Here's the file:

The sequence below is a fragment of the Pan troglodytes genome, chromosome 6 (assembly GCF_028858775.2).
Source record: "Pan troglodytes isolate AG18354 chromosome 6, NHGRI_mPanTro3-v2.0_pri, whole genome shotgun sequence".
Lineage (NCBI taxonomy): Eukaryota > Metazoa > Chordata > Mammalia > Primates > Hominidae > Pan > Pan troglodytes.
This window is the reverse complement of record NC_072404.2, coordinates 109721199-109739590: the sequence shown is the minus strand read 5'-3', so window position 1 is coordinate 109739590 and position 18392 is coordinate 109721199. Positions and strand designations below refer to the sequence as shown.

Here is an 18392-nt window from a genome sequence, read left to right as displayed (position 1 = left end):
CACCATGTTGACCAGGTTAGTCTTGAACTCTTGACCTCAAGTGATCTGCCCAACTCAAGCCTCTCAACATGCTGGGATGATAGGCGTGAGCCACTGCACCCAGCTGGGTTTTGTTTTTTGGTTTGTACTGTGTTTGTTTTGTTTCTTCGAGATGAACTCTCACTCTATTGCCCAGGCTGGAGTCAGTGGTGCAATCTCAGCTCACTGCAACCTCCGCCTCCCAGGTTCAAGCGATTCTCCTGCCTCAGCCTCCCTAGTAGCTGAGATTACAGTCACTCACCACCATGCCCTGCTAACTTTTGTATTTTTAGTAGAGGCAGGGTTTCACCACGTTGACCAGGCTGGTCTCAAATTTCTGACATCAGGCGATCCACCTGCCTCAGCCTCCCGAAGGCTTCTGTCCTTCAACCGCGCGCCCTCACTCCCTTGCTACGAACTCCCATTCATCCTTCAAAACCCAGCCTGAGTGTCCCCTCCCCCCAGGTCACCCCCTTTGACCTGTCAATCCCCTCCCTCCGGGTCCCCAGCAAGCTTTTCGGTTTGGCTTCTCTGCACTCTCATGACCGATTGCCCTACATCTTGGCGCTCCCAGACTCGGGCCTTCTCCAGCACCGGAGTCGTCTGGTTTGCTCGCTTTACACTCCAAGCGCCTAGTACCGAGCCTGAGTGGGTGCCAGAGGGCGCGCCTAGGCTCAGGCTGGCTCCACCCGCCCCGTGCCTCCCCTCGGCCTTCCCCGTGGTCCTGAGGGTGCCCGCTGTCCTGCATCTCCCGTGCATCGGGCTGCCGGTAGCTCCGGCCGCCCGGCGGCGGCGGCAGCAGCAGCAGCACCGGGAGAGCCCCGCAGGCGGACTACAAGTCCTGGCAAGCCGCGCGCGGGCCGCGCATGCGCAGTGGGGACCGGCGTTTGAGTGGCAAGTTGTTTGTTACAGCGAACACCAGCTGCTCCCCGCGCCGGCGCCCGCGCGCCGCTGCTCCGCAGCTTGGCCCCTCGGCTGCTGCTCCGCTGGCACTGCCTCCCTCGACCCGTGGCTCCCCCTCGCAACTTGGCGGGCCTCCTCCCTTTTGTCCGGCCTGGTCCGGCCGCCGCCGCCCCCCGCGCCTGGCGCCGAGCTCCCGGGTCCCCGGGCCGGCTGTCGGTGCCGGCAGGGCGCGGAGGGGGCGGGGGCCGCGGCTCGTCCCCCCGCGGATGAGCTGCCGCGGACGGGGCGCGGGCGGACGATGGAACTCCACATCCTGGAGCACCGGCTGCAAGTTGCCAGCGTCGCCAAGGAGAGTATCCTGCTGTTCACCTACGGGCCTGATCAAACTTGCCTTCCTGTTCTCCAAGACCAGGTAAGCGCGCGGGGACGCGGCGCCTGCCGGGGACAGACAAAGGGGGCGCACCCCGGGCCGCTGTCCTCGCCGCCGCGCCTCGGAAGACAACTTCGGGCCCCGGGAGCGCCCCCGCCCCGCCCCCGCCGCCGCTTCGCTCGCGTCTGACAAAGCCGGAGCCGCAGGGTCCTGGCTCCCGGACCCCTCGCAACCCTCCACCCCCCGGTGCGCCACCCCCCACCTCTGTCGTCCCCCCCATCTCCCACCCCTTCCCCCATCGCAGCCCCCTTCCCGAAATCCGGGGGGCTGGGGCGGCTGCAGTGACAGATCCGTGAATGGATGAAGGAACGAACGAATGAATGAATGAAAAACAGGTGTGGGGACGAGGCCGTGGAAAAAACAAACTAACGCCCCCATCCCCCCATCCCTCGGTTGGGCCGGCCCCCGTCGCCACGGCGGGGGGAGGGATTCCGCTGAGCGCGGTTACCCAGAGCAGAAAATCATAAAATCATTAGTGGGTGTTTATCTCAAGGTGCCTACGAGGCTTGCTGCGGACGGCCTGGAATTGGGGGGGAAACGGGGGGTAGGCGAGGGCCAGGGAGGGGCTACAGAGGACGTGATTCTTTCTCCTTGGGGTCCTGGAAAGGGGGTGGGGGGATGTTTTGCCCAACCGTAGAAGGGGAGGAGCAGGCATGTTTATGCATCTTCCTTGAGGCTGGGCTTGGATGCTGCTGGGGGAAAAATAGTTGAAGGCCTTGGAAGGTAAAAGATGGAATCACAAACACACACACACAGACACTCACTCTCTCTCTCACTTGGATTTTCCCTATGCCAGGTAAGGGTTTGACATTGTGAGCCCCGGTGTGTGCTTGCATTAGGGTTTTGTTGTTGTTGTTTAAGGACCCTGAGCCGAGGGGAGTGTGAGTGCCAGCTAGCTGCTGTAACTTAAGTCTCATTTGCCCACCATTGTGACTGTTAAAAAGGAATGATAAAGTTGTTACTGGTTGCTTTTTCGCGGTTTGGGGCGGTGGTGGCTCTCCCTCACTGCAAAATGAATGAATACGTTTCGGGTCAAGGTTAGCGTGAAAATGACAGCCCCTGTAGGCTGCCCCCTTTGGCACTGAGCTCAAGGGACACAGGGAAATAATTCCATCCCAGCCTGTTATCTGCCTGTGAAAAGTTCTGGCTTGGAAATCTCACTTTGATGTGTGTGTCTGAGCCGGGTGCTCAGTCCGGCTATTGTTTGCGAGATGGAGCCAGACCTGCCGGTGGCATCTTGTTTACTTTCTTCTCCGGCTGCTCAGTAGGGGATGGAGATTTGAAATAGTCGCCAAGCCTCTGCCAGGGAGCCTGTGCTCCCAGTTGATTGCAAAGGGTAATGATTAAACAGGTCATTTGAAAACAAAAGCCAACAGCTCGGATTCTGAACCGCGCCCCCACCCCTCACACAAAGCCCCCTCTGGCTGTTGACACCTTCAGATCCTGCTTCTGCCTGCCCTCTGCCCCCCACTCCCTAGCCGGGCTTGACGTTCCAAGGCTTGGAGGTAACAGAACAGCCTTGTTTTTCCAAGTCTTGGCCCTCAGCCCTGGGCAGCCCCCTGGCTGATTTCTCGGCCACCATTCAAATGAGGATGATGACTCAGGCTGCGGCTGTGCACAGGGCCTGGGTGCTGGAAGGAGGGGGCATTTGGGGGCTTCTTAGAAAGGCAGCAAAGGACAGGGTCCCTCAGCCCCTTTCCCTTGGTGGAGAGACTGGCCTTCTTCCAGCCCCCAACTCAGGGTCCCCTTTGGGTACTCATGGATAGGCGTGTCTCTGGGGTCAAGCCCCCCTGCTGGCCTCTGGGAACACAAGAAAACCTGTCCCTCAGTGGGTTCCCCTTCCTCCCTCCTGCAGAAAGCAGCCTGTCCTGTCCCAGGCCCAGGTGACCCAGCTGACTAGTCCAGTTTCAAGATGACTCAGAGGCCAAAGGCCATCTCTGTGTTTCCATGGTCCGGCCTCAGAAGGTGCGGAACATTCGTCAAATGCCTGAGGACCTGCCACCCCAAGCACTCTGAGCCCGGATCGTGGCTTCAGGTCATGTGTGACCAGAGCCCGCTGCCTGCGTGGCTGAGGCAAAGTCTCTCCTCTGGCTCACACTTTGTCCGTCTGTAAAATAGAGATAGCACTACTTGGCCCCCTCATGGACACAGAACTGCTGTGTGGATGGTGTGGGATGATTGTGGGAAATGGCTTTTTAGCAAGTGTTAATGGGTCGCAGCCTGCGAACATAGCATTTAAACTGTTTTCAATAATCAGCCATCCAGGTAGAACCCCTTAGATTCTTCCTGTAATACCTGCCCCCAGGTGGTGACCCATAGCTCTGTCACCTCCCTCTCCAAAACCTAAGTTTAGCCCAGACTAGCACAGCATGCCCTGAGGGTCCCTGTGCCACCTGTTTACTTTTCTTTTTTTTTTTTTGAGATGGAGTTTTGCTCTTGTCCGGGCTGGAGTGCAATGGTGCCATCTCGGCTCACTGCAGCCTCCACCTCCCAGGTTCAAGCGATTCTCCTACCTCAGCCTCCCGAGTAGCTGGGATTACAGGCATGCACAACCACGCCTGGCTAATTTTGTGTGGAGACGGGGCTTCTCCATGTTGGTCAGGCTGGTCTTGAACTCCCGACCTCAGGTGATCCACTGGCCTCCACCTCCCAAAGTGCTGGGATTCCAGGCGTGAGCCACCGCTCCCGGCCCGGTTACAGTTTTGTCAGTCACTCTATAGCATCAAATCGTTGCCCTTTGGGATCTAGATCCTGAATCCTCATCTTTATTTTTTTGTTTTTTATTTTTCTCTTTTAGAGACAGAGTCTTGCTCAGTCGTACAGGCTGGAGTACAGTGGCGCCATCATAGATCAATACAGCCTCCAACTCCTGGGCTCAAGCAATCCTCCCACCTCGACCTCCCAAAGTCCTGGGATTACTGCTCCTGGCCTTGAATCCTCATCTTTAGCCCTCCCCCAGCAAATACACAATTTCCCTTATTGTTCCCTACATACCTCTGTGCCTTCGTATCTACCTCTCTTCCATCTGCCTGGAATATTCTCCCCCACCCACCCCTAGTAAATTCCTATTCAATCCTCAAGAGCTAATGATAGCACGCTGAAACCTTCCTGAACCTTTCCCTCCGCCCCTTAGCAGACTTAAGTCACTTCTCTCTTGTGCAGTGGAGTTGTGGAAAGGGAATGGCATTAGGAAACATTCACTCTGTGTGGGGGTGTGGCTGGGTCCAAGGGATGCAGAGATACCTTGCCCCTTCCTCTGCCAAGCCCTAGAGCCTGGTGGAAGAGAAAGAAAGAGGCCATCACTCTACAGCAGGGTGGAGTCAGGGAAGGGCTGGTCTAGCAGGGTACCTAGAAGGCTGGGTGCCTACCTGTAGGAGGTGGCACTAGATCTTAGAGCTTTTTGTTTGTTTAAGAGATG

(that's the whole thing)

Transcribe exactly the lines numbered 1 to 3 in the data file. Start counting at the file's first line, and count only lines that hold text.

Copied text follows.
The sequence below is a fragment of the Pan troglodytes genome, chromosome 6 (assembly GCF_028858775.2).
Source record: "Pan troglodytes isolate AG18354 chromosome 6, NHGRI_mPanTro3-v2.0_pri, whole genome shotgun sequence".
Lineage (NCBI taxonomy): Eukaryota > Metazoa > Chordata > Mammalia > Primates > Hominidae > Pan > Pan troglodytes.